Small Ideas Can Make Great Streets
Nathan (Nate) Cherry, FAIA AICP LEED BD + C
On August 23rd, APA Los Angeles celebrates LADOT’s People St Program, which won a 2016 National Planning Achievement Award. People St is intended to transform city streets into active, public spaces. It facilitates partnerships between the community and the City of Los Angeles, acting on grassroots initiatives and empowering community partners to build neighborhood support high quality public spaces.
A Change of Focus
The way planning is done at LADOT has changed in fundamental ways and the People St initiative is a reflection of that change. People St is not a panacea to the challenges we face in mobility with LA’s streets, but it’s a great preliminary tool that does make bigger changes possible. It rewards communities that care enough to make their local streets better.
The key elements of its approach:
- It addresses a community based need
- It is a small and flexible program
- It encourages community participation in design
- It rewards collaboration
- It combines a mix of public and private funding sources
- It can be applied anywhere in the City
According to Valerie Watson, part of LADOT’s Active Transportation Division, “What we are celebrating is the fact that LADOT has approached planning of streets in a novel way. Yes, its been done in lots of other cities; but its turned our local process on its head. Instead of the City pointing at where improvements should be happening, this allows communities to collaborate with the City and transform streets over time. In South Park, the BID was already well down the road in activating the sidewalks and making them people places. They had already started the conversation. We were happy to align the quality of the streets with what they already had going.”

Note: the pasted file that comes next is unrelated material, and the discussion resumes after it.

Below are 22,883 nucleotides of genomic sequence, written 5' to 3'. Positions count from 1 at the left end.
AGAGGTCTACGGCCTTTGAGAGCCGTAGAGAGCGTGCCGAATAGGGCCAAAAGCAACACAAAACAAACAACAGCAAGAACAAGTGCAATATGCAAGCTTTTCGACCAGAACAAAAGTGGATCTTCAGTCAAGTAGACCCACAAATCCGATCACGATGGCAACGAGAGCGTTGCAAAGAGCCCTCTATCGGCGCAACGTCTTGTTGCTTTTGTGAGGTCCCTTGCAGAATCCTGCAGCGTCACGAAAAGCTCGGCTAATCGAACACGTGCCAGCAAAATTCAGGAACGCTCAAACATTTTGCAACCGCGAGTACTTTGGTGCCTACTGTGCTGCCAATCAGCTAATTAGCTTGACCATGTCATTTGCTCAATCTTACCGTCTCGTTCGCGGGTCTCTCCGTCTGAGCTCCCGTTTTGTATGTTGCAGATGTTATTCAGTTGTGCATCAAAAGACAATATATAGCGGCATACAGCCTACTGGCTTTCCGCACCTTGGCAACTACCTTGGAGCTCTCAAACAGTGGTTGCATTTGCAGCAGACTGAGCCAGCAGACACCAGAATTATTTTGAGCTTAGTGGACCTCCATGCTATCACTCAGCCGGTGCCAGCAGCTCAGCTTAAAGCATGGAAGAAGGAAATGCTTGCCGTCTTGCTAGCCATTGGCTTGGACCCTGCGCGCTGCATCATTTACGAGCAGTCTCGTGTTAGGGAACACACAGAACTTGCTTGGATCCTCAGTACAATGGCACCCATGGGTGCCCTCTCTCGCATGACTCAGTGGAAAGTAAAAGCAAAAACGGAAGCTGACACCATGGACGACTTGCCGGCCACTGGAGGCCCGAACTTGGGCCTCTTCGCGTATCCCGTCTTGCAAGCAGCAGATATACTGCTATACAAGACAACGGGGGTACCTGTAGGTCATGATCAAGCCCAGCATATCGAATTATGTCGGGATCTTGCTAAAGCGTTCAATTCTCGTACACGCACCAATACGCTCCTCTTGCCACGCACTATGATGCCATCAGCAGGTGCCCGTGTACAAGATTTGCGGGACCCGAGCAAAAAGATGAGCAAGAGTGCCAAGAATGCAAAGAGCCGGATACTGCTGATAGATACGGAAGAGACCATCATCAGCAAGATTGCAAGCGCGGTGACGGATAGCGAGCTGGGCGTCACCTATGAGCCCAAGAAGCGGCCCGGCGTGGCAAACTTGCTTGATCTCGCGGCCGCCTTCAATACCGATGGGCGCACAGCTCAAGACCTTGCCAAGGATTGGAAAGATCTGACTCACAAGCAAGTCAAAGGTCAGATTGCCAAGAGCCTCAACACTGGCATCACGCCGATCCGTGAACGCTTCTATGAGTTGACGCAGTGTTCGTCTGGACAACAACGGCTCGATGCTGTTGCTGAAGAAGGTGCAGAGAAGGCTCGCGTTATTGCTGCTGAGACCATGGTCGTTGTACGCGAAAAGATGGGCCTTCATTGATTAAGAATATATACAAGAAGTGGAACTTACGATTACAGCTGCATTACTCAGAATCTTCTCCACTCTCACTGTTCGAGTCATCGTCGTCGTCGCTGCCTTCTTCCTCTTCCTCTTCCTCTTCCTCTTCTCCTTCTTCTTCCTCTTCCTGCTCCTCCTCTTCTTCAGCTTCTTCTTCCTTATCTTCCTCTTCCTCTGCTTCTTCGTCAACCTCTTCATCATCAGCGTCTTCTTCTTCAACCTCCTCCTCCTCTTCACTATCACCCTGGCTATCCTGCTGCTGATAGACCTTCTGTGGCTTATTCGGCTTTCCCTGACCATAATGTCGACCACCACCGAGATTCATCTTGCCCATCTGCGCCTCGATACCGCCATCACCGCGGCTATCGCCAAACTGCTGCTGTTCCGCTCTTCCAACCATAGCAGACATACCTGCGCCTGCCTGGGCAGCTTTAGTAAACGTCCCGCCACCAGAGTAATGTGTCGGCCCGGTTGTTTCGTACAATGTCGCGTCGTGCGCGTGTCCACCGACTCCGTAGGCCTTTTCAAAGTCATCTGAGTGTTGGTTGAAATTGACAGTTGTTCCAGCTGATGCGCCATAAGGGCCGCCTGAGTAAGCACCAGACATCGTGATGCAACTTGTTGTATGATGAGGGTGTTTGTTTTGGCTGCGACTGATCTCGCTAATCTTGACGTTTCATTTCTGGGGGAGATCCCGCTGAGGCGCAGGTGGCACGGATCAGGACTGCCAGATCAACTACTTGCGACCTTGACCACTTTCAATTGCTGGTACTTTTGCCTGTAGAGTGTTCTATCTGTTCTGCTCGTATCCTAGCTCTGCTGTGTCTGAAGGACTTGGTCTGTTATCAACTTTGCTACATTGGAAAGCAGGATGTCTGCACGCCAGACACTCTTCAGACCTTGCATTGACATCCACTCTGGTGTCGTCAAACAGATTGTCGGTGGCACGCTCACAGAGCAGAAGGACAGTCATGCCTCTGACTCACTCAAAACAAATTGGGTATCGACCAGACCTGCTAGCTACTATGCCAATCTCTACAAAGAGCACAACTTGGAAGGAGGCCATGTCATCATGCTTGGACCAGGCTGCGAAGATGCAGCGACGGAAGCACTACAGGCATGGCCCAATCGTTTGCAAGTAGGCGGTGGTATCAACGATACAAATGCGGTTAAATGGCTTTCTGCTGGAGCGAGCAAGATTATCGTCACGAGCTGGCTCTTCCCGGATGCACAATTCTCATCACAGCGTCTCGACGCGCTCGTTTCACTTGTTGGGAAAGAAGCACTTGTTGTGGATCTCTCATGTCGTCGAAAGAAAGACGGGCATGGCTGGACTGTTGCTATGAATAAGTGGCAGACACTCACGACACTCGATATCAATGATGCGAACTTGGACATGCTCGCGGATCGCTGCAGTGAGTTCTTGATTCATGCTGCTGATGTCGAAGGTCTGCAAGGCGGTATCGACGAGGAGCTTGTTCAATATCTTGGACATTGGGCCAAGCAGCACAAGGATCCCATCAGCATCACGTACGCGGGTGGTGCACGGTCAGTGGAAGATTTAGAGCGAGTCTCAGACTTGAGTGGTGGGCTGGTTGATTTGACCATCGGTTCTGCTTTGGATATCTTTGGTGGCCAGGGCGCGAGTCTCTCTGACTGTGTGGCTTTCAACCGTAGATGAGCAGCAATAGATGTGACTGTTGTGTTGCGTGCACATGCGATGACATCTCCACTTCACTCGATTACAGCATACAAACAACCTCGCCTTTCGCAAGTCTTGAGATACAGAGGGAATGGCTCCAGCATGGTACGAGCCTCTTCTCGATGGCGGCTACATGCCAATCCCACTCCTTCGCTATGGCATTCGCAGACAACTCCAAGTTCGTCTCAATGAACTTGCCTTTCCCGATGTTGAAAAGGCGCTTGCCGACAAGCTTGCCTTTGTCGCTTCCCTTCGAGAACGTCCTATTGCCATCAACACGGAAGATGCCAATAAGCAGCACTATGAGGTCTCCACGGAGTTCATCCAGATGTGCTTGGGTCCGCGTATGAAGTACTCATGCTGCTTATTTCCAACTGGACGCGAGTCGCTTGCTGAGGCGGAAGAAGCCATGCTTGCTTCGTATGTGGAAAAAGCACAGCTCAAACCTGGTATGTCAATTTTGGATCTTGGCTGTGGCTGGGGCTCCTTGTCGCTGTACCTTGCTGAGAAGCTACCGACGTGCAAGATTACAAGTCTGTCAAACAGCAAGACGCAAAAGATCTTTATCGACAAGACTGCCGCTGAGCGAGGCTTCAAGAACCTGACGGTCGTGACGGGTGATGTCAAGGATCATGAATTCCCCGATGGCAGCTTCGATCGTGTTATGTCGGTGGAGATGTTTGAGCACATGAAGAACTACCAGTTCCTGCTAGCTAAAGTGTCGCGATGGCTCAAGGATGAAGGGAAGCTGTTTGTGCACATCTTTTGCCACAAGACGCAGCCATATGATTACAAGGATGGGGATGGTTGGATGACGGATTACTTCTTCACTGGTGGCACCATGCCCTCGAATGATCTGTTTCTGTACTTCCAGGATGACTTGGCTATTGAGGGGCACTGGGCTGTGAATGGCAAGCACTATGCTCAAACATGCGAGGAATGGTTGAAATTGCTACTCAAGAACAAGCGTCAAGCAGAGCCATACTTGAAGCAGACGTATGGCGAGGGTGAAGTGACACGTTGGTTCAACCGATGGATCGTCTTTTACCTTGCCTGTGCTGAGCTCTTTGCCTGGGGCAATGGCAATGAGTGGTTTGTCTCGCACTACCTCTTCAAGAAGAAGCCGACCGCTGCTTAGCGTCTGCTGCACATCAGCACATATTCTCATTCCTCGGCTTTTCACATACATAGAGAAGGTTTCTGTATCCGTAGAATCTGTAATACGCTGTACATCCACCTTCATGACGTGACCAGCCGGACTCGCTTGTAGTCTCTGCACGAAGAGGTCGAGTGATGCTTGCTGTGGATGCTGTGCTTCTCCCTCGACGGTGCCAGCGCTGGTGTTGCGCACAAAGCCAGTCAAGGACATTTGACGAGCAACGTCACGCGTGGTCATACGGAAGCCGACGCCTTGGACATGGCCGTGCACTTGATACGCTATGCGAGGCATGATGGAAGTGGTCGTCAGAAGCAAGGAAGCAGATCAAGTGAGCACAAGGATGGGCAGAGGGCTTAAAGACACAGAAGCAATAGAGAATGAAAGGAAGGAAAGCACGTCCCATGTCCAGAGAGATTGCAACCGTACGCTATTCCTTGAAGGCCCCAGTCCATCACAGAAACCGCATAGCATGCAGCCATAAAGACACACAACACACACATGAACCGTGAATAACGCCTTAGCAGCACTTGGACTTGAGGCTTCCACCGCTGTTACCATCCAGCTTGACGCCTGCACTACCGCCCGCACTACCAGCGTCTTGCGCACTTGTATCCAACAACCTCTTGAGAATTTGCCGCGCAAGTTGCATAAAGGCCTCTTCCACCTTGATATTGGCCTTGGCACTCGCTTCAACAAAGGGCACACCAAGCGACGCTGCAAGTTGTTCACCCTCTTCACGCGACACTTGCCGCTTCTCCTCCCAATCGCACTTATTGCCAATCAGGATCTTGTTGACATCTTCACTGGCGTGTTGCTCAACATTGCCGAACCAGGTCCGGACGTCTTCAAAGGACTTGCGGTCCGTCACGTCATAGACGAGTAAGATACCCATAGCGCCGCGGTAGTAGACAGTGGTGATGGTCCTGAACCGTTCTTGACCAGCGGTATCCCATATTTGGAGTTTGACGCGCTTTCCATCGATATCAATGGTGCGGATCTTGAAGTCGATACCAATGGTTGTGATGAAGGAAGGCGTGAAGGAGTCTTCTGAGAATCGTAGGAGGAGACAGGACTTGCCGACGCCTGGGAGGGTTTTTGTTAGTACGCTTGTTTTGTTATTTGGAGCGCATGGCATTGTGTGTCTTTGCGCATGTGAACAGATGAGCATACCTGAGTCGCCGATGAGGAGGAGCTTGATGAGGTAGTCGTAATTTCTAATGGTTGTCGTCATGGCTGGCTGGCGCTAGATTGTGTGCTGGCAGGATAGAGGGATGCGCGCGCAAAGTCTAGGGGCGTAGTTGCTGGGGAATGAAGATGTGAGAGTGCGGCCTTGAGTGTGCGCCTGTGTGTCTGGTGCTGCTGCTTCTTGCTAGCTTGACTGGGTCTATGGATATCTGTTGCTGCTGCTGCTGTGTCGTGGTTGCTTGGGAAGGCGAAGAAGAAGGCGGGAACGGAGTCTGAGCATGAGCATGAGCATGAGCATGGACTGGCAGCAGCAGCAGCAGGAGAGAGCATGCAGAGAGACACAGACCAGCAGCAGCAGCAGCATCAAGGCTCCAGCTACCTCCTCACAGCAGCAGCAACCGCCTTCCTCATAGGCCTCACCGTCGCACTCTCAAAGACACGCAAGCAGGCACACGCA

Take a look at the People St toolkit.
A direct reflection of the leadership that the Mayor’s office has brought, People St is a reflection of changing emphasis and as a result changing outcomes. Although one can see that the intervention at Hope Street is humble in scale (a parklet, curb extensions, crosswalks, wayfinding, and a bike share facility), People St is evidence of a change from streets as movement corridors to streets as places. In terms of community engagement, LADOT is becoming more collaborative and nimble. Funding the projects is progressive and collaborative; LADOT pays for street improvements, the local community group pays for parklets or plaza improvements, maintenance and upkeep. Streets become functional community hubs — places where people want to be.
I can count over a dozen businesses between 11th and 12th along Hope Street in South Park that have opened in the last few years as a result of improvements that create a place that development can support. Although the interventions are small, their impact on the quality of life for downtown residents and workers is great.